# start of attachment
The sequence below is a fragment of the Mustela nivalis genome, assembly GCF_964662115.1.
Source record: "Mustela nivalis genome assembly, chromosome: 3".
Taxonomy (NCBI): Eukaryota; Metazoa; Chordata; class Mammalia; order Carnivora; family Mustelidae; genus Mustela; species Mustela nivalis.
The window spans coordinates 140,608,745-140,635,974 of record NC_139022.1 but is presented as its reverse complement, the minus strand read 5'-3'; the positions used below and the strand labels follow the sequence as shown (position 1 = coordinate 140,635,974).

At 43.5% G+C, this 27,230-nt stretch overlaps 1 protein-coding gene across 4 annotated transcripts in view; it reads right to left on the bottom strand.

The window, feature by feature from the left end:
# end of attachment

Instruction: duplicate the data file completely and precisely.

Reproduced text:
The sequence below is a fragment of the Mustela nivalis genome, assembly GCF_964662115.1.
Source record: "Mustela nivalis genome assembly, chromosome: 3".
Taxonomy (NCBI): Eukaryota; Metazoa; Chordata; class Mammalia; order Carnivora; family Mustelidae; genus Mustela; species Mustela nivalis.
The window spans coordinates 140,608,745-140,635,974 of record NC_139022.1 but is presented as its reverse complement, the minus strand read 5'-3'; the positions used below and the strand labels follow the sequence as shown (position 1 = coordinate 140,635,974).

At 43.5% G+C, this 27,230-nt stretch overlaps 1 protein-coding gene across 4 annotated transcripts in view; it reads right to left on the bottom strand.

The window, feature by feature from the left end: